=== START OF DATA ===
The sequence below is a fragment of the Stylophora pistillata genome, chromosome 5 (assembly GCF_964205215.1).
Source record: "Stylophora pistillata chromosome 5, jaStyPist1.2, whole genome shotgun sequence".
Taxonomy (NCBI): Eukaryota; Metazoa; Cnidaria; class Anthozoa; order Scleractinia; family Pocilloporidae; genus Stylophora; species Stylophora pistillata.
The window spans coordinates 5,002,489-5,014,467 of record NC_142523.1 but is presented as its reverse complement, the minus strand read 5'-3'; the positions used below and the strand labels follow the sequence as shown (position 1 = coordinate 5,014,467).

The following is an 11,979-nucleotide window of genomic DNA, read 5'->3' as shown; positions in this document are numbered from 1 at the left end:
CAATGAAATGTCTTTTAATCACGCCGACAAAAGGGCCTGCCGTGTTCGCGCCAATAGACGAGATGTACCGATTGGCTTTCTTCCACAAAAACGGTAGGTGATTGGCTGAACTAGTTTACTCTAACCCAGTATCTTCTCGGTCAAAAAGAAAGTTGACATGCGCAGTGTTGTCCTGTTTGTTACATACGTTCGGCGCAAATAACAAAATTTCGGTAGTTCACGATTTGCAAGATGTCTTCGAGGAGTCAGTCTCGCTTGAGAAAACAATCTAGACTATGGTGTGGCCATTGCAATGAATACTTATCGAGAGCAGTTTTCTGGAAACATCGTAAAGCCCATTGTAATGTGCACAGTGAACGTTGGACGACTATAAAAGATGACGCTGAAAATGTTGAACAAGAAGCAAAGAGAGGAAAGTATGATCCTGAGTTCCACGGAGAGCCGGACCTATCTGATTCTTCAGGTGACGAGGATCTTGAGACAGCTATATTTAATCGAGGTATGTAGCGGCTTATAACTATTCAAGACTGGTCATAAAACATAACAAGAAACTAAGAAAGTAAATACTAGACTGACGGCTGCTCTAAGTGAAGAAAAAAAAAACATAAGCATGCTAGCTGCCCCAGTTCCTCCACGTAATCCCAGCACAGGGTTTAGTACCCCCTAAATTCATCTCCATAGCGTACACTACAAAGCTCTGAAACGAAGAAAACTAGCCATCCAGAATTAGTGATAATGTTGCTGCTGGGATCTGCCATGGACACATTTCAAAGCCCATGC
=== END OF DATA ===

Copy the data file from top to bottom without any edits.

The sequence below is a fragment of the Stylophora pistillata genome, chromosome 5 (assembly GCF_964205215.1).
Source record: "Stylophora pistillata chromosome 5, jaStyPist1.2, whole genome shotgun sequence".
Taxonomy (NCBI): Eukaryota; Metazoa; Cnidaria; class Anthozoa; order Scleractinia; family Pocilloporidae; genus Stylophora; species Stylophora pistillata.
The window spans coordinates 5,002,489-5,014,467 of record NC_142523.1 but is presented as its reverse complement, the minus strand read 5'-3'; the positions used below and the strand labels follow the sequence as shown (position 1 = coordinate 5,014,467).

The following is an 11,979-nucleotide window of genomic DNA, read 5'->3' as shown; positions in this document are numbered from 1 at the left end:
CAATGAAATGTCTTTTAATCACGCCGACAAAAGGGCCTGCCGTGTTCGCGCCAATAGACGAGATGTACCGATTGGCTTTCTTCCACAAAAACGGTAGGTGATTGGCTGAACTAGTTTACTCTAACCCAGTATCTTCTCGGTCAAAAAGAAAGTTGACATGCGCAGTGTTGTCCTGTTTGTTACATACGTTCGGCGCAAATAACAAAATTTCGGTAGTTCACGATTTGCAAGATGTCTTCGAGGAGTCAGTCTCGCTTGAGAAAACAATCTAGACTATGGTGTGGCCATTGCAATGAATACTTATCGAGAGCAGTTTTCTGGAAACATCGTAAAGCCCATTGTAATGTGCACAGTGAACGTTGGACGACTATAAAAGATGACGCTGAAAATGTTGAACAAGAAGCAAAGAGAGGAAAGTATGATCCTGAGTTCCACGGAGAGCCGGACCTATCTGATTCTTCAGGTGACGAGGATCTTGAGACAGCTATATTTAATCGAGGTATGTAGCGGCTTATAACTATTCAAGACTGGTCATAAAACATAACAAGAAACTAAGAAAGTAAATACTAGACTGACGGCTGCTCTAAGTGAAGAAAAAAAAAACATAAGCATGCTAGCTGCCCCAGTTCCTCCACGTAATCCCAGCACAGGGTTTAGTACCCCCTAAATTCATCTCCATAGCGTACACTACAAAGCTCTGAAACGAAGAAAACTAGCCATCCAGAATTAGTGATAATGTTGCTGCTGGGATCTGCCATGGACACATTTCAAAGCCCATGC